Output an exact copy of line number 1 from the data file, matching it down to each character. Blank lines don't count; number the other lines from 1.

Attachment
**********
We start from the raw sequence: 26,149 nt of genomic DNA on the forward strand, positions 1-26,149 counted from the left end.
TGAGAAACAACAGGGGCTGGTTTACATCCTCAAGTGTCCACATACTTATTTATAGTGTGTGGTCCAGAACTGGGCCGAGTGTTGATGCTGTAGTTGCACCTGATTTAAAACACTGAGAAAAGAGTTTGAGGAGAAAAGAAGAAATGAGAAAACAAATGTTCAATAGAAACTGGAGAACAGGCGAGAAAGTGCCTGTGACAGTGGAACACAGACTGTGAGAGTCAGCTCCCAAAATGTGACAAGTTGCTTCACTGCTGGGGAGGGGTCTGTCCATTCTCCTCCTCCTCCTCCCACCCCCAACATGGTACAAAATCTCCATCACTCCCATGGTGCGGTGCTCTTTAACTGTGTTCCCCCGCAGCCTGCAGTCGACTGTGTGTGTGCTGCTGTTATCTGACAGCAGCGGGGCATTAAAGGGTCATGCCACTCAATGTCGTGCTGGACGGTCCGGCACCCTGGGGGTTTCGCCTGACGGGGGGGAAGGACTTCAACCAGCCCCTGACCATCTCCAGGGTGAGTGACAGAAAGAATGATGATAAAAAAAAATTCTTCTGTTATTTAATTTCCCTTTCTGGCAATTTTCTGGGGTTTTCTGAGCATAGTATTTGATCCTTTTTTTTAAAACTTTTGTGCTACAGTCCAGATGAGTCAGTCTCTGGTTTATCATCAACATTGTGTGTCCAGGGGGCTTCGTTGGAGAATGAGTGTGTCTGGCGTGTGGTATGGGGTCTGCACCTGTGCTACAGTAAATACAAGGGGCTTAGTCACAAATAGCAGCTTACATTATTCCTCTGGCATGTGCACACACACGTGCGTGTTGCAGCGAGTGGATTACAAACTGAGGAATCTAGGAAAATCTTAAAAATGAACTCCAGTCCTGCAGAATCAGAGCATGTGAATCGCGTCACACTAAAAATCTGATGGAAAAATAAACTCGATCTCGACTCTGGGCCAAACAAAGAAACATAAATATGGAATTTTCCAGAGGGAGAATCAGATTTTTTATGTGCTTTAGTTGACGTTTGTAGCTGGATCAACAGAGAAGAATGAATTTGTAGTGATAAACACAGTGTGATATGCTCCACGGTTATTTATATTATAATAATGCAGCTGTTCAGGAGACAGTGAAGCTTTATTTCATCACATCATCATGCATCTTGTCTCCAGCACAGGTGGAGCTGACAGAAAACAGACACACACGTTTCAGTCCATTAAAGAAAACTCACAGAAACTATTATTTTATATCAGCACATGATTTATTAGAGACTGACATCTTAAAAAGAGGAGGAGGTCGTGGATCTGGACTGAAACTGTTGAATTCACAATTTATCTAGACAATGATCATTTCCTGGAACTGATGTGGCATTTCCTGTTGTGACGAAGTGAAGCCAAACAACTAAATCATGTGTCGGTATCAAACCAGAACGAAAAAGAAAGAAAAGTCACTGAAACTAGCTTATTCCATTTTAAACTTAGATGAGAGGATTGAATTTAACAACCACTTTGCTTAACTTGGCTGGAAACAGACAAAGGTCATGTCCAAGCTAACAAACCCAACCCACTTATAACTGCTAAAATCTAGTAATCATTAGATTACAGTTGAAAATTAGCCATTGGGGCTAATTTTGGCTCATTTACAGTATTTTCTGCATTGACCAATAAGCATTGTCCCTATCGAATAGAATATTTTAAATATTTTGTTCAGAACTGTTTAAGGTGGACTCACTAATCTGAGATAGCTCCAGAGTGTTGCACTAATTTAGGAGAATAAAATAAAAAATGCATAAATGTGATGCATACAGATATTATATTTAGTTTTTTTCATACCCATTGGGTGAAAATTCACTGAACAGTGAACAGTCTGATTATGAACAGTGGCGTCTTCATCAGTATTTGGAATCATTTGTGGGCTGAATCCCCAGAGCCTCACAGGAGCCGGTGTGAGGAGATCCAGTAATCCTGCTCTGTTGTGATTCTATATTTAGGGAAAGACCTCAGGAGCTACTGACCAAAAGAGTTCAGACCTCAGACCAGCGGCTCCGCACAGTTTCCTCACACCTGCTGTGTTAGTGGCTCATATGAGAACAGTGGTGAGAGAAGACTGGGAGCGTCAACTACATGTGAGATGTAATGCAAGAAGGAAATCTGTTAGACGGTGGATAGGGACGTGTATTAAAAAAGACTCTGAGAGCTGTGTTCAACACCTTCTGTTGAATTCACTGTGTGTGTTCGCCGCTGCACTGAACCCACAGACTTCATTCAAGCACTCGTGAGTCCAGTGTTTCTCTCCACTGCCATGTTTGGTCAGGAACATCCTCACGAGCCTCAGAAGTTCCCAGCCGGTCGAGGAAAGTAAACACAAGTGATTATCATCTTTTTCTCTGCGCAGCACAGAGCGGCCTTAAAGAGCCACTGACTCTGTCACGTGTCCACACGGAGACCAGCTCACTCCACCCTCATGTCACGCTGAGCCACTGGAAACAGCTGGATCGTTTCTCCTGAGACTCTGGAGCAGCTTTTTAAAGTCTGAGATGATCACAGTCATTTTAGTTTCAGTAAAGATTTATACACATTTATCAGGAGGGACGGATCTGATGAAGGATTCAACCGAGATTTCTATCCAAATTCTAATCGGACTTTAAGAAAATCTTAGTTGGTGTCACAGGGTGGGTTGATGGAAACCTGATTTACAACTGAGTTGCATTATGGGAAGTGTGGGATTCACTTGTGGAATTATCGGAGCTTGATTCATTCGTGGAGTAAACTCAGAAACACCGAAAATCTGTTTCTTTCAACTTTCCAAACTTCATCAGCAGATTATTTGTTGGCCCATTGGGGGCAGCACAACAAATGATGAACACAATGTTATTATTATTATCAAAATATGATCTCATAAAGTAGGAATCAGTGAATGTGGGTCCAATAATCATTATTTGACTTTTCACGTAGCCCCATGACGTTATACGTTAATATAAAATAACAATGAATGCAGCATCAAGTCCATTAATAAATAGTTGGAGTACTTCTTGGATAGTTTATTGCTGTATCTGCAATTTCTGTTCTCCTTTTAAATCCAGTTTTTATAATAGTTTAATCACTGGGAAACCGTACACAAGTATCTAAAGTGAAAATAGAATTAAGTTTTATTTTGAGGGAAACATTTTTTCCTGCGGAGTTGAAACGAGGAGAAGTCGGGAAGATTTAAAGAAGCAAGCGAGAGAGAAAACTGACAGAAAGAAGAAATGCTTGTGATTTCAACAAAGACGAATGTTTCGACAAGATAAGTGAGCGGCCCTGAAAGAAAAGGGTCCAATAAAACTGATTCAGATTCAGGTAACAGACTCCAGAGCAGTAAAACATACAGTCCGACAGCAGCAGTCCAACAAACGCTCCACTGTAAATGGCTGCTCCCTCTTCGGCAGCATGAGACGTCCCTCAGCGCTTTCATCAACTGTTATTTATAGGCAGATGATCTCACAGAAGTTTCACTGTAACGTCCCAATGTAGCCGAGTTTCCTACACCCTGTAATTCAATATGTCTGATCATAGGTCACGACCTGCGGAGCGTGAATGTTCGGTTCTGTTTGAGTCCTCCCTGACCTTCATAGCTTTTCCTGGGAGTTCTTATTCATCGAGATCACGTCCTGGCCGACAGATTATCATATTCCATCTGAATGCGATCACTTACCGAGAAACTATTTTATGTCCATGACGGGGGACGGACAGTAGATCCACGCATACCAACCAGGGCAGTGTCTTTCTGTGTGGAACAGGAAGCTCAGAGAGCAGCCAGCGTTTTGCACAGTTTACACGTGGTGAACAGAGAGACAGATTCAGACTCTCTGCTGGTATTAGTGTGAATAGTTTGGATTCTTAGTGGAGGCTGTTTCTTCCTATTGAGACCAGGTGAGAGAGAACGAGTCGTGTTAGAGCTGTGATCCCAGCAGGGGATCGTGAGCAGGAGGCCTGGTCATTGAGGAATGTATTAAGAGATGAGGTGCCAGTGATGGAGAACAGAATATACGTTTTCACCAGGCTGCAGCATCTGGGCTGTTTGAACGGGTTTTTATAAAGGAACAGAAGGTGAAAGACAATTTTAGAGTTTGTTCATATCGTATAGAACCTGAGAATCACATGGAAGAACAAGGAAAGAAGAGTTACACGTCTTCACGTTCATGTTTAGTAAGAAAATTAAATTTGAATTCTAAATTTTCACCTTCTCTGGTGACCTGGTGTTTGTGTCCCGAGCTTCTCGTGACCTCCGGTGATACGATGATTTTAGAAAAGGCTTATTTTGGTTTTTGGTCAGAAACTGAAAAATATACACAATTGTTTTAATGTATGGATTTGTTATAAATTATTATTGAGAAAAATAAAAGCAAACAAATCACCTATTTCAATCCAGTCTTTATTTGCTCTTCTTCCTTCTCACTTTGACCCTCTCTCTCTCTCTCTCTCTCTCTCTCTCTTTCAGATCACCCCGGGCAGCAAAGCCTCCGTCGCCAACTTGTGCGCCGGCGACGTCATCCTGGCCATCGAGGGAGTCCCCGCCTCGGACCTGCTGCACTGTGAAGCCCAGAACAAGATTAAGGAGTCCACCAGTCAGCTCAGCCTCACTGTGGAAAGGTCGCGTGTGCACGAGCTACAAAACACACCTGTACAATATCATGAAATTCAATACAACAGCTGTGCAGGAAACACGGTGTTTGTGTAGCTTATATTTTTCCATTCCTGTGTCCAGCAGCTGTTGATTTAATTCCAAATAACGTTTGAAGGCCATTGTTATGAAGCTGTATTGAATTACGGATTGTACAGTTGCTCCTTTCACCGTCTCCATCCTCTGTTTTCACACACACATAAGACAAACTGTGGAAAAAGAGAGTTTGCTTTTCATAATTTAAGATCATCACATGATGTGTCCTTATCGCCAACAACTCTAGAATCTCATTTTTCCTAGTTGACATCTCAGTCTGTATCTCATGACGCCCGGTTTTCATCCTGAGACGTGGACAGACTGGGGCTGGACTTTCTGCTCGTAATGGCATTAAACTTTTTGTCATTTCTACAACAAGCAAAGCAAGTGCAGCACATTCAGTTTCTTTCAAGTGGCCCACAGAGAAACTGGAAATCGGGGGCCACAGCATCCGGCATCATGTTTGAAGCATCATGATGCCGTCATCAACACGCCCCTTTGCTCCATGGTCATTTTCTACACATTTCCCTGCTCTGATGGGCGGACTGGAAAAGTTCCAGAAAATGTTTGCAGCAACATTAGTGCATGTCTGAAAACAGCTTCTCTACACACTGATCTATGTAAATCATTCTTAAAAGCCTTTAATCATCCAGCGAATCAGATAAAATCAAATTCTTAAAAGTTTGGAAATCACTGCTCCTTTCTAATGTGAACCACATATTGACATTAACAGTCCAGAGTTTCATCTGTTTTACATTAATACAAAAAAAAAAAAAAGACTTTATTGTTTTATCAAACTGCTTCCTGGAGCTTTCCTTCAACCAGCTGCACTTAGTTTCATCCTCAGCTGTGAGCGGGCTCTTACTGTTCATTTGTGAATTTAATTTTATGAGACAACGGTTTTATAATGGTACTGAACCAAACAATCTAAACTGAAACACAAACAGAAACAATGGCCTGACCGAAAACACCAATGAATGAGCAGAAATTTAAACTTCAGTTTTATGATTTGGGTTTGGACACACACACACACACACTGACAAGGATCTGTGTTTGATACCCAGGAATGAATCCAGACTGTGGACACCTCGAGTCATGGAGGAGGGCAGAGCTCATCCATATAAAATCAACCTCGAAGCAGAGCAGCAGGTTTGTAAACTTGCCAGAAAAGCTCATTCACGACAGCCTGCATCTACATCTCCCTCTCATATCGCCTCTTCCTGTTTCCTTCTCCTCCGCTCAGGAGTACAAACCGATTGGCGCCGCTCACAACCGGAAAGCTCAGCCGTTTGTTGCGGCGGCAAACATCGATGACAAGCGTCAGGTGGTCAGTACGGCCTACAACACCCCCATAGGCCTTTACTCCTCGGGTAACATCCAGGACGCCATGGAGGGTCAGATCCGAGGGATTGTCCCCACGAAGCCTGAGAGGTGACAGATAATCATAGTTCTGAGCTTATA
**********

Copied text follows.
We start from the raw sequence: 26,149 nt of genomic DNA on the forward strand, positions 1-26,149 counted from the left end.